9. In an open top display chest for cold or frozen goods, said chest being provided with insulated walls, an open top container within said walls having vertical side walls but spaced therefrom to form an air circulation channel for circulating air around the goods as well as across the goods at the open top thereof, an exhaust opening between the top of said vertical wall and the top of said adjacent insulated wall, cooling element means in said channel, fan means reversing the direction of air flow in said channel, and said fan means directing a larger quantity of air per unit time during defrosting than during cooling; the improvement comprising an edging positioned above one of said insulated walls to form a diversion channel spaced above the top of said adjacent insulated wall, one of said vertical side walls of said container terminating at its upper end a certain distance below said edging, said diversion channel receiving air from said exhaust opening during a defrost mode, and said diversion channel having an outlet exterior of said display chest and constructed and arranged to exhaust air in a direction to avoid direct mixing with ambient air drawn into the open top of said display chest during a defrosting mode.
Description

This invention relates to an improvement in a display chest for cooled or frozen goods, wherein an air channel is provided for circulating air around the stored goods and over the goods at the open top of the chest, and with fans and cooling elements in the channel. The chest has means for reversing the direction of the air flow and means for forcing a larger quantity of air per unit of time through the channel during defrosting than during cooling.

Display chests of this type have been proposed earlier and such chests are also on the market. They are an improvement, compared to previous chests having electric heating elements for defrosting and control means for these elements, partly because the cost for the assembly is small and partly because power is saved since electric heat is not needed for melting frost on the cooling elements. In certain cases, however, further improvements are desired. One example occurs when a display chest stands against a wall and has a shelf top part or a closet on the wall above the chest. In the opening of the channel from which the air flow leaves the circulation path during defrosting, guide members are provided which cause the air to be blown out in a direction forming an acute angle to the horizontal plane in which the air passes the open top of the chest during cooling. As a result, the air will come above the top of the chest.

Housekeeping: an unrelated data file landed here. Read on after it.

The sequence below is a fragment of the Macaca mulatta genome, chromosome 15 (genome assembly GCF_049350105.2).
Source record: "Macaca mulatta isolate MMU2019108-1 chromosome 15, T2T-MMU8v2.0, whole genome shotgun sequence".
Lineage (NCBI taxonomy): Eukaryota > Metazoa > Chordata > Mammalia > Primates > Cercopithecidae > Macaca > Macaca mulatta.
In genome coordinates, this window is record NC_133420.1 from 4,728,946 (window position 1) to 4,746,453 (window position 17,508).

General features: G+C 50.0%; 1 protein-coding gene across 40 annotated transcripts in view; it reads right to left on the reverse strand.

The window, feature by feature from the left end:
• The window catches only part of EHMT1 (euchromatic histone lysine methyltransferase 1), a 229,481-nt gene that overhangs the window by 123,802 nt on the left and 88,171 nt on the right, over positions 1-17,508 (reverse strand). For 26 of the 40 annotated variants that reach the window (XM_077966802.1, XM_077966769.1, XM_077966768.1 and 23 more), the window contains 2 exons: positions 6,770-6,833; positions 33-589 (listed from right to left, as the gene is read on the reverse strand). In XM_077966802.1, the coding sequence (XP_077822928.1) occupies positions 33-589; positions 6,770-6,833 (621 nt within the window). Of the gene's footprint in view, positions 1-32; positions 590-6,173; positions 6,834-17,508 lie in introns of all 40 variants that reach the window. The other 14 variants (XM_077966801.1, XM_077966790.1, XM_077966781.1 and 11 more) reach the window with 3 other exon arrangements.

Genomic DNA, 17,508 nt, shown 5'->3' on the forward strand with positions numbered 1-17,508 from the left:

If there is open space above the chest, the arrangement operates in the desired manner. Thus, during defrosting a mixture of ambient warm air and a remainder of blown out cold air is sucked into the channel. However, if there are shelves or closets or other obstacles in the air path above the chest, for example on a wall against which the rear long-side of the chest is positioned, the ambient warm air is more or less prevented from being mixed with the suction air, which is generally air blown out from the channel. This results on one hand in increased defrosting time and, on the other hand, in undesired low temperatures of the goods stored on the shelf. Long defrosting time also results in increased temperature of the goods in the chest, and this is very unsatisfactory.

According to the invention these drawbacks can be avoided by providing a diversion channel along one side of the chest, at a given distance above the opening of the circulation channel for exhaust air on defrosting. In this diversion channel the air blow out is directed away from the chest and is diverted to a direction deviating less than 90 from the direction in the horizontal plane in the open top of the chest in which air flows over the goods during cooling.

In order that the invention will be more clearly understood, it will now be disclosed in greater detail with reference to the accompanying drawings, wherein:

FIG. 1 is cross-sectional view, in a vertical transverse plane, of a cooling or freezing chest in accordance with the invention, placed against a wall having shelves;